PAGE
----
Enjoying the outdoors in October rain
Zach Urness/Daily Courier

Just because there's rain doesn't mean you can't get enjoy the outdoors

When the rainy season sets in, there still are plenty of activities to do in the Southern Oregon outdoors. Here's four suggestions ...

o o o o

By Zach Urness of the Daily Courier

You know it's coming, and there's nothing you can do about it.

The rains came pouring in this past weekend, and according to every weather report to be found on television, the Internet or newspapers, there will be precipitation throughout the next 10 days.

The encroachment of rain and fog into our previously sunny valley signals the end of what I call the high outdoors season — the time when a large percentage of the population wants to be out fishing, camping, kayaking and hiking — and the beginning of the select outdoor season, which is definedby those untroubled by the prospect of soggy adventures.

My idea is to lure some members from the former group into the latter, by showing that there's still plenty of activities worth throwing on your rain jacket and waterproof boots as we head into late October and November


This might seem like the an obvious choice for autumn, but it bears repeatingthat there are three spectacular types of fish to be caught in the middle Rogue River this time of the season.

Steelhead fishing has been on fire below the spawning beds of salmon in the Grants Pass area, and there are both chinook and coho to be caught below Hog Creek during the next month.

"This is the time of year when you can catch all three difference species, and that makes it a real good time to fish," said Troy Whitaker, a fishing guide and owner of U-Save Gas and Tackle.

The best time to catch fish is usually a day or two after a strong rain. For those interested going out on guided trips, the cost usually runs $350 to $400 for a full day.


Crazy as it sounds, the rain can add a certain flavor to a hike, much like adding Tabasco sauce to a pizza.

My favorite rain-soaked destination always has been Big Pine Campground or Briggs Creek Trail, near Merlin and the Galice area.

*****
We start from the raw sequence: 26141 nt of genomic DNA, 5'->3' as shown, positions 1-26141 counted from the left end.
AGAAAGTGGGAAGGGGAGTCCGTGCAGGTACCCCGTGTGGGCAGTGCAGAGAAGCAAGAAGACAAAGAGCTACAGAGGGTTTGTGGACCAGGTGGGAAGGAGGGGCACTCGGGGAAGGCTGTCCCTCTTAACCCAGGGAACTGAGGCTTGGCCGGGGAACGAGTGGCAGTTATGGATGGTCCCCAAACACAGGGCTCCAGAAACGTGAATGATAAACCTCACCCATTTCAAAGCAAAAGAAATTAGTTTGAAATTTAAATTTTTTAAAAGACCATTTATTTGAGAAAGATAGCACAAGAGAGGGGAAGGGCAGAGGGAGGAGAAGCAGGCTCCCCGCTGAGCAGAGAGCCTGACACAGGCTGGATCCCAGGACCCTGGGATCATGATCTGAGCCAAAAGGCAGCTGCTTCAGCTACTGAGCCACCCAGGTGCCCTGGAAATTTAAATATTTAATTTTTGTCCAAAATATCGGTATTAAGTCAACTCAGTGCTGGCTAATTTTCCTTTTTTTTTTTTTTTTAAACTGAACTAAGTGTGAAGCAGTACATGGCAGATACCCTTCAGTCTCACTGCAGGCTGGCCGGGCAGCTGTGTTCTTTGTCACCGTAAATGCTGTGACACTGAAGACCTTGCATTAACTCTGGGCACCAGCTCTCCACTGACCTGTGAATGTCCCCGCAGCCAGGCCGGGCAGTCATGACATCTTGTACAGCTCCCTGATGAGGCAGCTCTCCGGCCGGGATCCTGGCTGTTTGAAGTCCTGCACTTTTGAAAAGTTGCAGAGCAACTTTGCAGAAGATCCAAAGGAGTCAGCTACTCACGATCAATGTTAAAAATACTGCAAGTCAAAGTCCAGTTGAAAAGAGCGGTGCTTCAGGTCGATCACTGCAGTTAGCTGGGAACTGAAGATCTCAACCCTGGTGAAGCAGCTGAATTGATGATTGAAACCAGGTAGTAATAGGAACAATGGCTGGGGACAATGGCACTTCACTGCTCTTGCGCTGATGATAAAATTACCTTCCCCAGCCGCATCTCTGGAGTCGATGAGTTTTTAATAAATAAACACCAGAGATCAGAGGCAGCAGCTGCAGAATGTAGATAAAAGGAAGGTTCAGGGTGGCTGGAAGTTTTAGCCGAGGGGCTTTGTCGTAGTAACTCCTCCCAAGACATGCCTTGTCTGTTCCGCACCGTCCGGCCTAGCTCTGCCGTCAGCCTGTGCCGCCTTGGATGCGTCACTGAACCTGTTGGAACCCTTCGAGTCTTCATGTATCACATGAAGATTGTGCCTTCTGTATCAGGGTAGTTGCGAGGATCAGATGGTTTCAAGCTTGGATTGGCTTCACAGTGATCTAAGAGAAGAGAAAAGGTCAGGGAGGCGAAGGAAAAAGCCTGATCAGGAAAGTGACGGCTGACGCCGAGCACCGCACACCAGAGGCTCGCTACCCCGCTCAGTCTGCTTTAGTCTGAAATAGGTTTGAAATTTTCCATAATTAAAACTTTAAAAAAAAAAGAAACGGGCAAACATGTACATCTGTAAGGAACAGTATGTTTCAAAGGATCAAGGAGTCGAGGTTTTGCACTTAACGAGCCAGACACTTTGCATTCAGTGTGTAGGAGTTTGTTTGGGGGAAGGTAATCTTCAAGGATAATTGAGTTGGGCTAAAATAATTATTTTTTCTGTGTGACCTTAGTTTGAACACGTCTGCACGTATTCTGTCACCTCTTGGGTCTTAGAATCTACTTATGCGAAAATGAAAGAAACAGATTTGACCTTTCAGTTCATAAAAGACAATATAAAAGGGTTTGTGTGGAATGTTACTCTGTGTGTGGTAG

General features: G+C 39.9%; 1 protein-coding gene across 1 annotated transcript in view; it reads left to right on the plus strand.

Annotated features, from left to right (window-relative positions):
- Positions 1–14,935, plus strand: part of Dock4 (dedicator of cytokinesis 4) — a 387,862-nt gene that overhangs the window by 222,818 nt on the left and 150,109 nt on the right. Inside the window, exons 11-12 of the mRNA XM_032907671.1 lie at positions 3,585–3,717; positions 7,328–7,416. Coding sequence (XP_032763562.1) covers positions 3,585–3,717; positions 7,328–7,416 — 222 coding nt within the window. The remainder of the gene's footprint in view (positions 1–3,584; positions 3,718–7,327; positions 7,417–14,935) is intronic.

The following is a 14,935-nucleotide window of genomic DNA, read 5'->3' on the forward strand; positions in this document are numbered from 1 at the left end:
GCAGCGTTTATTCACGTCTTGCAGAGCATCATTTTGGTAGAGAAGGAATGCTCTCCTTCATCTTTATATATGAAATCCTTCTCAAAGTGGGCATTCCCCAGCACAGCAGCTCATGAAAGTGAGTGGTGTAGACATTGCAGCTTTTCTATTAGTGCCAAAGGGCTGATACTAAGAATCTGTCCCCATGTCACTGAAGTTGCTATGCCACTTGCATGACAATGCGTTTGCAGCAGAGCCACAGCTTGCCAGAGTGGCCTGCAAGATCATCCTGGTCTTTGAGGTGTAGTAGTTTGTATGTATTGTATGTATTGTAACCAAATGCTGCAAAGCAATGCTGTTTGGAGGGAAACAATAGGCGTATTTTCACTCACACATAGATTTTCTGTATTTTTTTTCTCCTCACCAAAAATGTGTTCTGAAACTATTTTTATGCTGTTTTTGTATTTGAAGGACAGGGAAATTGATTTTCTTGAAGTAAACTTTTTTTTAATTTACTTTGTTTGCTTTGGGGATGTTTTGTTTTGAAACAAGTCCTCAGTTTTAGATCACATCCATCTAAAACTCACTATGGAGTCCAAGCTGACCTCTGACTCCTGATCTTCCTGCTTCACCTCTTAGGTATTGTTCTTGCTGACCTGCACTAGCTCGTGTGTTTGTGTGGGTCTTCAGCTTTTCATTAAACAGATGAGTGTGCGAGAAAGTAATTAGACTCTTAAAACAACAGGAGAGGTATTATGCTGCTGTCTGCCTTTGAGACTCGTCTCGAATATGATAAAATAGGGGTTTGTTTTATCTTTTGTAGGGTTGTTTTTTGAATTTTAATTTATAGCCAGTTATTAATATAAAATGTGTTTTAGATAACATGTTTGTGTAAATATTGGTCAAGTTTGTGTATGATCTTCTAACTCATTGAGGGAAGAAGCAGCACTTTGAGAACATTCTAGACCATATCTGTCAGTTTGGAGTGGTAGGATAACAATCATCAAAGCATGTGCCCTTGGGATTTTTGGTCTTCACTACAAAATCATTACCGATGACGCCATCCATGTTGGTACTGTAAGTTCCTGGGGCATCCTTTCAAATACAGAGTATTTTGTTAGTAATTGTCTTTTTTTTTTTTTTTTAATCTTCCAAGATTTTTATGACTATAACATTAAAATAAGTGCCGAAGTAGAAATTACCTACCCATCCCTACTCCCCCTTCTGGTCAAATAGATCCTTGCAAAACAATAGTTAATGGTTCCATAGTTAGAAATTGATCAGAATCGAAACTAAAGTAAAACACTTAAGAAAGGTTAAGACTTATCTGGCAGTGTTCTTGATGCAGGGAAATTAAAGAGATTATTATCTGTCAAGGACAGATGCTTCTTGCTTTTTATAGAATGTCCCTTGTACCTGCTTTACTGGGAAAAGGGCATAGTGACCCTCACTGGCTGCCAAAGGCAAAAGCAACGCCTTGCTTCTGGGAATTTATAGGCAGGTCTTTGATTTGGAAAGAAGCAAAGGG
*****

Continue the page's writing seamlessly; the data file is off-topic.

The old-growth pine trees along these two hikes produce a wintergreen taste in the air on a rainy, cool day, and are thick enough that you don't get too wet.

Pale white birch limbs with tufts of green moss hang over the silver stream of both Myers and Briggs Creek, and the chances of meeting a fellow traveler on the trail is slim to none.


One location that is absolutely wonderful this time of the year for an overnight stay is Grayback Meadows, just below Josephine County's highest point.

What makes this destination so great this time of year is the Grayback Snow Survey Cabin, a small 10-by-14 mountain abode at 5,600 feet.

The cabin has a solid waterproof roof, along with a cast iron stove that keeps the coldest nights comfortable. There are two lofted planks for sleeping — not exactly a Sleep Number bed — but comfortable enough.

The main attraction here is the meadows, which are encircled by big stone walls, the climb to the summit and surrounding peaks, and the dusty red sunset out over the Applegate Valley.


The hunting steadily improves the more the rain falls in Southern Oregon, and the most popular quarry at the moment is Black Tail Deer.

"The rain really improves the hunting," said Fred Craig, president of the Oregon Hunters Association. "The animalsalways are a lot more active, and the success rate goes way up."

The season is expected to be strong, and as the weather gets colder, deer will begin to migrate to the lower elevations. Waterfowl snipe, bear, cougar and Western Gray Squirrel also are in season.

Craig said anyone interested in getting into hunting can get plenty of helpful information from the OHA, which has a Josephine County chapter meeting every second Thursday at 7 p.m. at J.J. North's Grand Buffet in Grants Pass.

o o o


« Back to stories main page
This site Copyright © 2019 Grants Pass Daily Courier/Courier Publishing Company.
To return to the Daily Courier homepage click here